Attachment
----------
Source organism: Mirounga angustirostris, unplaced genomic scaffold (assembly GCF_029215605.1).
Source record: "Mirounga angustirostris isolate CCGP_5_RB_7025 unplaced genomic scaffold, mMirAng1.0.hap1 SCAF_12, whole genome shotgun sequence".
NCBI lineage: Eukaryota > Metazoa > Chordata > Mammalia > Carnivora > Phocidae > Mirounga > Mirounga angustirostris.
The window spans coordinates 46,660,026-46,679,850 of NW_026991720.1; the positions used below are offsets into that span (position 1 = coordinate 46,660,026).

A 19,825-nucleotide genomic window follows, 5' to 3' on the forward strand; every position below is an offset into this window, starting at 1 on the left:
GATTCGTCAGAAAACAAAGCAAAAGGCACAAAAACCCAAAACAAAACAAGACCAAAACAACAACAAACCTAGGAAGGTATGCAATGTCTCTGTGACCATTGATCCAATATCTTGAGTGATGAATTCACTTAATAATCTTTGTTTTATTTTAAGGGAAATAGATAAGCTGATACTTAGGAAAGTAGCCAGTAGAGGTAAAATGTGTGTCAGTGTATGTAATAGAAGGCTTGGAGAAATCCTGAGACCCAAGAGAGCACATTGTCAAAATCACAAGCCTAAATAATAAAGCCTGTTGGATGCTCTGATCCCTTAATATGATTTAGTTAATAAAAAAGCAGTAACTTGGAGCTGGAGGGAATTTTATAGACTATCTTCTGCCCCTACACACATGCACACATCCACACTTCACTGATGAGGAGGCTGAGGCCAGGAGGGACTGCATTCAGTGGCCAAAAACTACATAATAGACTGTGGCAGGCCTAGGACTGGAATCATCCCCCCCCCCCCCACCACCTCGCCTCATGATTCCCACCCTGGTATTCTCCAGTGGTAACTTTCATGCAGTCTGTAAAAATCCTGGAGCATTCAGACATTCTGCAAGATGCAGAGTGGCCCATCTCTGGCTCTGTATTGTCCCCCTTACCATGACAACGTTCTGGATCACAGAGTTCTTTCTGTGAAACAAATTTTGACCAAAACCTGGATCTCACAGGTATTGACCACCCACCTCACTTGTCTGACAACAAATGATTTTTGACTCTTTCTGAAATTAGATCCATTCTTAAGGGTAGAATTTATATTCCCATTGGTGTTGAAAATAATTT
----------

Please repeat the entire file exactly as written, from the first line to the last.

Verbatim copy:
Source organism: Mirounga angustirostris, unplaced genomic scaffold (assembly GCF_029215605.1).
Source record: "Mirounga angustirostris isolate CCGP_5_RB_7025 unplaced genomic scaffold, mMirAng1.0.hap1 SCAF_12, whole genome shotgun sequence".
NCBI lineage: Eukaryota > Metazoa > Chordata > Mammalia > Carnivora > Phocidae > Mirounga > Mirounga angustirostris.
The window spans coordinates 46,660,026-46,679,850 of NW_026991720.1; the positions used below are offsets into that span (position 1 = coordinate 46,660,026).

A 19,825-nucleotide genomic window follows, 5' to 3' on the forward strand; every position below is an offset into this window, starting at 1 on the left:
GATTCGTCAGAAAACAAAGCAAAAGGCACAAAAACCCAAAACAAAACAAGACCAAAACAACAACAAACCTAGGAAGGTATGCAATGTCTCTGTGACCATTGATCCAATATCTTGAGTGATGAATTCACTTAATAATCTTTGTTTTATTTTAAGGGAAATAGATAAGCTGATACTTAGGAAAGTAGCCAGTAGAGGTAAAATGTGTGTCAGTGTATGTAATAGAAGGCTTGGAGAAATCCTGAGACCCAAGAGAGCACATTGTCAAAATCACAAGCCTAAATAATAAAGCCTGTTGGATGCTCTGATCCCTTAATATGATTTAGTTAATAAAAAAGCAGTAACTTGGAGCTGGAGGGAATTTTATAGACTATCTTCTGCCCCTACACACATGCACACATCCACACTTCACTGATGAGGAGGCTGAGGCCAGGAGGGACTGCATTCAGTGGCCAAAAACTACATAATAGACTGTGGCAGGCCTAGGACTGGAATCATCCCCCCCCCCCCCACCACCTCGCCTCATGATTCCCACCCTGGTATTCTCCAGTGGTAACTTTCATGCAGTCTGTAAAAATCCTGGAGCATTCAGACATTCTGCAAGATGCAGAGTGGCCCATCTCTGGCTCTGTATTGTCCCCCTTACCATGACAACGTTCTGGATCACAGAGTTCTTTCTGTGAAACAAATTTTGACCAAAACCTGGATCTCACAGGTATTGACCACCCACCTCACTTGTCTGACAACAAATGATTTTTGACTCTTTCTGAAATTAGATCCATTCTTAAGGGTAGAATTTATATTCCCATTGGTGTTGAAAATAATTT